Consistent with Instruction 4.05A, the district court instructed the jury, “[y]ou may give the testimony of these witnesses such weight as you think they deserve. Whether or not testimony of a witness may have been influenced by his hope of receiving a reduced sentence is for you to decide.” Furthermore, Cruz-Zuniga's counsel had the opportunity to cross-examine each cooperating witness, inquire into his motives for cooperating with the government, and attempt to discredit his testimony. During closing argument, Cruz-Zuniga's counsel had sufficient opportunity to persuade the jury the witnesses were not credible based upon this “hope” or “expectation.” Cruz-Zuniga fails to establish he was prejudiced in any way by the instruction's use of the word “hope” instead of “expectation.” The district court did not abuse its discretion by using Instruction 4.05A to instruct the jury on the credibility of cooperating witnesses.
2. Reasonable Doubt
Cruz-Zuniga next contends the district court abused its discretion by giving Eighth Circuit Model Instruction 3.11 (Instruction 3.11), which discusses and defines reasonable doubt. Cruz-Zuniga argues the statement, “[a] reasonable doubt is a doubt based upon reason and common sense, and not the mere possibility of innocence,” is prejudicial because it impermissibly shifts the burden of proof to the defendant.
This circuit has repeatedly upheld the use of Instruction 3.11, specifically upholding the “mere possibility of innocence” language challenged by Cruz-Zuniga. See United States v. Foster, 344 F.3d 799, 802 (8th Cir.2003) (citing United States v. Rosso, 179 F.3d 1102, 1104-05 (8th Cir.1999)); United States v. Gibson, 105 F.3d 1229, 1233-34 (8th Cir.1997); see also United States v. Harris, 974 F.2d 84, 85 (8th Cir.1992). “These cases have established the law of the circuit on this point.” Foster, 344 F.3d at 802. Only the court en banc could overturn this circuit's precedent. Id. We therefore conclude the district court did not abuse its discretion by instructing the jury on the definition of reasonable doubt set forth in Instruction 3.11.
B. Drug Quantity
Cruz-Zuniga claims the district court erred by applying a two-level sentencing enhancement based on a quantity of drugs (more than fifteen kilograms) that was not charged in the indictment or found by a grand jury. Cruz-Zuniga maintains the district court's finding the drug quantity by a preponderance of the evidence violates his Fifth and Sixth Amendment rights.
We review de novo constitutional challenges, United States v. Bates, 77 F.3d 1101, 1104 (8th Cir.1996), and the district court's interpretation and application of the advisory Guidelines, United States v. Whiting, 522 F.3d 845, 849 (8th Cir.2008). After United States v. Booker, 543 U.S. 220, 125 S.Ct. 738, 160 L.Ed.2d 621 (2005), “judicial factfinding is permissible at sentencing so long as the district court understands that the sentencing guidelines are advisory only.” United States v. Brave Thunder, 445 F.3d 1062, 1065 (8th Cir.2006). Under an advisory sentencing regime, “the district court is entitled to determine sentences based upon judge-found facts and uncharged conduct” where the defendant is “not sentenced in excess of the statutory maximum.” United States v. Garcia-Gonon, 433 F.3d 587, 593 (8th Cir.2006) (citing United States v. Red Elk, 426 F.3d 948, 951 (8th Cir.2005)); see also United States v. Okai, 454 F.3d 848, 851 (8th Cir.2006) (explaining, “after Booker, facts underlying sentencing enhancements that are not used to increase the defendant's sentence above the congressionally authorized maximum need not be alleged in the indictment to pass constitutional muster” (citations omitted)). “[S]entencing judges are only required to find sentence-enhancing facts by a preponderance of the evidence.” Garcia-Gonon, 433 F.3d at 593 (citing United States v. Pirani, 406 F.3d 543, 551 n. 4 (8th Cir.2005) (en banc)). The district court understood the Guidelines were advisory and did not sentence Cruz-Zuniga above the statutory maximum. We conclude the district court did not err by engaging in judicial factfinding and applying a preponderance of the evidence standard to determine the drug quantity attributable to Cruz-Zuniga.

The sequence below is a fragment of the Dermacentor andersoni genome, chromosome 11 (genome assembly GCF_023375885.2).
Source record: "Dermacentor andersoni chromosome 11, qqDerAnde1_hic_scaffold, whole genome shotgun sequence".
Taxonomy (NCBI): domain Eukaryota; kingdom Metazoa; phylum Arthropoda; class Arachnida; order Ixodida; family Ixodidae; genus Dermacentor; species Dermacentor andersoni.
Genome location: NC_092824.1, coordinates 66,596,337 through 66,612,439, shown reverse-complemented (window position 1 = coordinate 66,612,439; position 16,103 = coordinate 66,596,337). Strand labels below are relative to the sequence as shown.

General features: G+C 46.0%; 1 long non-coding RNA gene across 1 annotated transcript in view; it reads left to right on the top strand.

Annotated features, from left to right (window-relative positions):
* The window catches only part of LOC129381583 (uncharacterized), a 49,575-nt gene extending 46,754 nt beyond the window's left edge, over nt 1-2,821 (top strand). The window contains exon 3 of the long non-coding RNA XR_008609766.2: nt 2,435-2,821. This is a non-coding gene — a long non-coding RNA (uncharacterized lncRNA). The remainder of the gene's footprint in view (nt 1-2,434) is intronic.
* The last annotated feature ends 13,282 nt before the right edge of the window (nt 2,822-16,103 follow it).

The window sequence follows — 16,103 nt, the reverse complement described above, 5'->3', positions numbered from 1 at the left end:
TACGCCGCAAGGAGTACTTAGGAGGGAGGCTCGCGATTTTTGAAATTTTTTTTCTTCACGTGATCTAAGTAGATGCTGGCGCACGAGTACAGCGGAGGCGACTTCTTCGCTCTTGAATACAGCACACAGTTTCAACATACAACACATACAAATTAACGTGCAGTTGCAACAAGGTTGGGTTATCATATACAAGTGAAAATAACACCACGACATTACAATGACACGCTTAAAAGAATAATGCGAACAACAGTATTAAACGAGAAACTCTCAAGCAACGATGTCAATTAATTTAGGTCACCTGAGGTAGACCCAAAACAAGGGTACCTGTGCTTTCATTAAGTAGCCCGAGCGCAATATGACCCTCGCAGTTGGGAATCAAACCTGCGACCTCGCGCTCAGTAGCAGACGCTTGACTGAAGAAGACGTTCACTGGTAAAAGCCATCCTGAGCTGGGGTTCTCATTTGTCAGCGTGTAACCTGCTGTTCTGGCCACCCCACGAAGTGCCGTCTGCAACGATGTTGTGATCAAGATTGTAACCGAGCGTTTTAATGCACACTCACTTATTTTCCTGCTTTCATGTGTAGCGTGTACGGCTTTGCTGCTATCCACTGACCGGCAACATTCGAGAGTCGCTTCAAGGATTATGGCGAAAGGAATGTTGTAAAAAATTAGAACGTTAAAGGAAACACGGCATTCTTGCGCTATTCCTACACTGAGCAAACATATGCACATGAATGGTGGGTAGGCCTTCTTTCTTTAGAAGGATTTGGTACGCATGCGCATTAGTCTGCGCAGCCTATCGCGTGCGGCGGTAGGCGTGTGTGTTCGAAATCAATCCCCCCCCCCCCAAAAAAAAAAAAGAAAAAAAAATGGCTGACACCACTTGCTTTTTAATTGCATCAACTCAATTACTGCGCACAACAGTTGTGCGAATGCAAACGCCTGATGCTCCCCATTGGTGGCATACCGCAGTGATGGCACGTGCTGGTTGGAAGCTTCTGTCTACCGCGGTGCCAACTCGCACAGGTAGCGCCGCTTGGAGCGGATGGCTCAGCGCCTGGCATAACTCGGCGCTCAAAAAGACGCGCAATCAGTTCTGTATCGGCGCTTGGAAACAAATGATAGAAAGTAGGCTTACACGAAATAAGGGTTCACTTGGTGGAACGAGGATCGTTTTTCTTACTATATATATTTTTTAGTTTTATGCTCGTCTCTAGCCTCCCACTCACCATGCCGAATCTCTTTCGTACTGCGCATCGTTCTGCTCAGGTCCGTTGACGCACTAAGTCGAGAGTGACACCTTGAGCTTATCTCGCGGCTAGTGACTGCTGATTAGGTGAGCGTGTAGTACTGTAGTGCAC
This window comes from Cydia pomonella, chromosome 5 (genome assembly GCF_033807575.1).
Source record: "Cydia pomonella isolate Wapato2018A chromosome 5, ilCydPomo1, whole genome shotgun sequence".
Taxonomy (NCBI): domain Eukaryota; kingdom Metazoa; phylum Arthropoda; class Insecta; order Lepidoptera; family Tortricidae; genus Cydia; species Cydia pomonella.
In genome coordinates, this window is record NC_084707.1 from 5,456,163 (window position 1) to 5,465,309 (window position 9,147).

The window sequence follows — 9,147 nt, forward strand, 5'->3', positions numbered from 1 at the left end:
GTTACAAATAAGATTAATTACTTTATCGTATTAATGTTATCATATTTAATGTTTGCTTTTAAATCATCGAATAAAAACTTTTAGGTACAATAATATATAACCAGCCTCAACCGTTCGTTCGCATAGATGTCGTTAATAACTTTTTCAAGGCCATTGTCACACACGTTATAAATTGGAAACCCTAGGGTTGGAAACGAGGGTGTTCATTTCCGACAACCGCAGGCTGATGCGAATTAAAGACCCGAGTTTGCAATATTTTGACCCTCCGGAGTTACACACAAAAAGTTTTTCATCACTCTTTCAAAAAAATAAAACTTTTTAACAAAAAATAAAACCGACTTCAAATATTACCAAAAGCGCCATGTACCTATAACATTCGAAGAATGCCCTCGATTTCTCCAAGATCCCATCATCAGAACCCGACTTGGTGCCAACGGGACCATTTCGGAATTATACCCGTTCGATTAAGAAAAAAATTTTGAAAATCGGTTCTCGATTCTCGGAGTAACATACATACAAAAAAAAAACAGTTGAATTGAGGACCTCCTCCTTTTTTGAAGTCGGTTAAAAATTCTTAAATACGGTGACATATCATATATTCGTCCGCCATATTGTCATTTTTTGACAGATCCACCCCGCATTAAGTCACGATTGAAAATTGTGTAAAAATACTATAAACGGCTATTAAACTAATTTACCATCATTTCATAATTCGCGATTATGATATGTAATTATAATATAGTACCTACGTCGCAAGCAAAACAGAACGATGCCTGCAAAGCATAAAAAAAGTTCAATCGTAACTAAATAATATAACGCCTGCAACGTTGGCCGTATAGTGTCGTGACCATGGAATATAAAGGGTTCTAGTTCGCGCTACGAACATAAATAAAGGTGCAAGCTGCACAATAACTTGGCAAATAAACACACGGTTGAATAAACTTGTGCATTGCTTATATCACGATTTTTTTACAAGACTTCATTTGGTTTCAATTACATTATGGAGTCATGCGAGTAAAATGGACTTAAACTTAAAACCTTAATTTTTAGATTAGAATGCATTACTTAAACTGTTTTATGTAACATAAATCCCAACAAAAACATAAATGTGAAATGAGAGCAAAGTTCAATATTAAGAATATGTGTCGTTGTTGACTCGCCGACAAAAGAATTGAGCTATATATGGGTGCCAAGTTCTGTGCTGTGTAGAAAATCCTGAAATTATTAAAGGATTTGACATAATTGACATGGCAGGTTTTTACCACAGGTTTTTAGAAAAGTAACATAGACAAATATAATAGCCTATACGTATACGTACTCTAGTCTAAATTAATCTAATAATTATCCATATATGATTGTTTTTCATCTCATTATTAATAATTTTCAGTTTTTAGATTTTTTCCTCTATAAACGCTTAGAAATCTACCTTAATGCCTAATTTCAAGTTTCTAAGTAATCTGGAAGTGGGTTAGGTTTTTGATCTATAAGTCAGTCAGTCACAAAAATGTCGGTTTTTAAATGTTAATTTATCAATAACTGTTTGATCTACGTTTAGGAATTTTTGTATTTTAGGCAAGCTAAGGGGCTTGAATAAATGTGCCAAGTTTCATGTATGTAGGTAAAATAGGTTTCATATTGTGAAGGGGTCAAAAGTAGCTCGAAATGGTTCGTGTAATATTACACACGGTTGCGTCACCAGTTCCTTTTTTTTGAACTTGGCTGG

C. Acceptance of Responsibility
Cruz-Zuniga next contends the district court erred by refusing to grant a downward variance equivalent to a two-level Guidelines reduction for acceptance of responsibility. Cruz-Zuniga argues denying an acceptance of responsibility credit to a defendant who stands trial (and who does not accept responsibility) punishes the defendant for exercising his constitutional right to stand trial. We reject this argument.
It is generally permissible to grant leniency to defendants who plead guilty, and to withhold leniency from defendants who go to trial. See Corbitt v. New Jersey, 439 U.S. 212, 223, 99 S.Ct. 492, 58 L.Ed.2d 466 (1978) (explaining courts are entitled to “recognize[ ] the fact that there ha[s] been a plea and that in sentencing it is constitutionally permissible to take that fact into account ․ it is not forbidden to extend a proper degree of leniency in return for guilty pleas.”). Addressing a defendant's request for a two-level Guidelines reduction for acceptance of responsibility, this court has specifically “held that [U.S.S.G. § ] 3E1.1 does not punish a defendant for exercising his constitutional right to a jury trial.” United States v. Smith, 40 F.3d 933, 935 (8th Cir.1994) (citing United States v. Young, 875 F.2d 1357, 1360-61 (8th Cir.1989)). “Under [§ ] 3E1.1, an acceptance-of-responsibility reduction is simply ‘not intended to apply to a defendant who puts the government to its burden of proof at trial by denying factual elements of guilt.’ ” Id. at 935-36 (quoting U.S.S.G. § 3E1.1 cmt. n. 2). Although it is possible in certain circumstances for a defendant to stand trial and still get a reduction for acceptance of responsibility, see U.S.S.G. § 3E1.1, application n. 2, no such circumstances existed in Cruz-Zuniga's case. The district court's refusal to grant Cruz-Zuniga a downward variance equivalent to a two-level Guidelines reduction for acceptance of responsibility did not wrongfully punish Cruz-Zuniga for exercising his constitutional right to stand trial.2